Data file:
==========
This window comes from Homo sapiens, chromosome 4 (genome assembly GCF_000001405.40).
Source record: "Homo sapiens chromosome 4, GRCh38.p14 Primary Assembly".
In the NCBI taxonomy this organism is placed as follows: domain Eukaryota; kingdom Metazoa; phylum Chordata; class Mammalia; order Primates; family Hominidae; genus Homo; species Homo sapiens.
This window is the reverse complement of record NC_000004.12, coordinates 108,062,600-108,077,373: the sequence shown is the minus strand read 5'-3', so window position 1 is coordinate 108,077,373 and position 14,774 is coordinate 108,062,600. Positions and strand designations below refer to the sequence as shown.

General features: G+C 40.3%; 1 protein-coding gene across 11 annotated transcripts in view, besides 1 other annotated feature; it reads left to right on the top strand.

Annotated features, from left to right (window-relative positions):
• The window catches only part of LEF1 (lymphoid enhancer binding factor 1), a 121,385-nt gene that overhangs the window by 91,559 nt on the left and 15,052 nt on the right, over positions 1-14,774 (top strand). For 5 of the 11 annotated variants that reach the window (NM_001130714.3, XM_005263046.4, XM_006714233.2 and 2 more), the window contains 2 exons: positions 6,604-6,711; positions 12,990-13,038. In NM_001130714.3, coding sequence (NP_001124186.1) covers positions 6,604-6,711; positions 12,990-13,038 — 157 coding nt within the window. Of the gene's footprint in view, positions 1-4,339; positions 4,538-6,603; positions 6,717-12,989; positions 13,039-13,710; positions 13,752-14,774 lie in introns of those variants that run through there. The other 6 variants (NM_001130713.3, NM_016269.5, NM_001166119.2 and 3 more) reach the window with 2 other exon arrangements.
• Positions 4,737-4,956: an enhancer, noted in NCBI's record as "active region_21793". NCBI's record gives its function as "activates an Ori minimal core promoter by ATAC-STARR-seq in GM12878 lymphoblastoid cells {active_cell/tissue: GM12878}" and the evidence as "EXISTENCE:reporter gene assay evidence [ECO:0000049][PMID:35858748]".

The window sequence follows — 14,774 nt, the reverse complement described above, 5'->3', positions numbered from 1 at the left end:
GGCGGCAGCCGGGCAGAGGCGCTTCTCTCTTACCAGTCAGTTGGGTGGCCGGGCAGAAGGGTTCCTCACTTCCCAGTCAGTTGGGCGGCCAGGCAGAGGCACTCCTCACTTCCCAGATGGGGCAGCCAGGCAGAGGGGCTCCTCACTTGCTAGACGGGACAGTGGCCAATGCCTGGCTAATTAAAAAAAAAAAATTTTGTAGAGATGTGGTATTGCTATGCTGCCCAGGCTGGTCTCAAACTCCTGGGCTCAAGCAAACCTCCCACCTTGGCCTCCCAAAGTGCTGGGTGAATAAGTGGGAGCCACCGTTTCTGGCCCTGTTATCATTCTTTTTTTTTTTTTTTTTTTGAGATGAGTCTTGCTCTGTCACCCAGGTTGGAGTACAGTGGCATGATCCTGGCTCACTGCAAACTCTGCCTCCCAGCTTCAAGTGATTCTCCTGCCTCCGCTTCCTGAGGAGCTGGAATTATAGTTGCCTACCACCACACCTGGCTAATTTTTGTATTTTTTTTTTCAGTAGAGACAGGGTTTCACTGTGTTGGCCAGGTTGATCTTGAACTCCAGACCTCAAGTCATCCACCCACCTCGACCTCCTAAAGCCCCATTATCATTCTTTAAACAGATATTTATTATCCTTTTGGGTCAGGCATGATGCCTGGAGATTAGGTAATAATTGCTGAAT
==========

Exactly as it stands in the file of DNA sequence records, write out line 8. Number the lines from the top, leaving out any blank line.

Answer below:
• Positions 4,737-4,956: an enhancer, noted in NCBI's record as "active region_21793". NCBI's record gives its function as "activates an Ori minimal core promoter by ATAC-STARR-seq in GM12878 lymphoblastoid cells {active_cell/tissue: GM12878}" and the evidence as "EXISTENCE:reporter gene assay evidence [ECO:0000049][PMID:35858748]".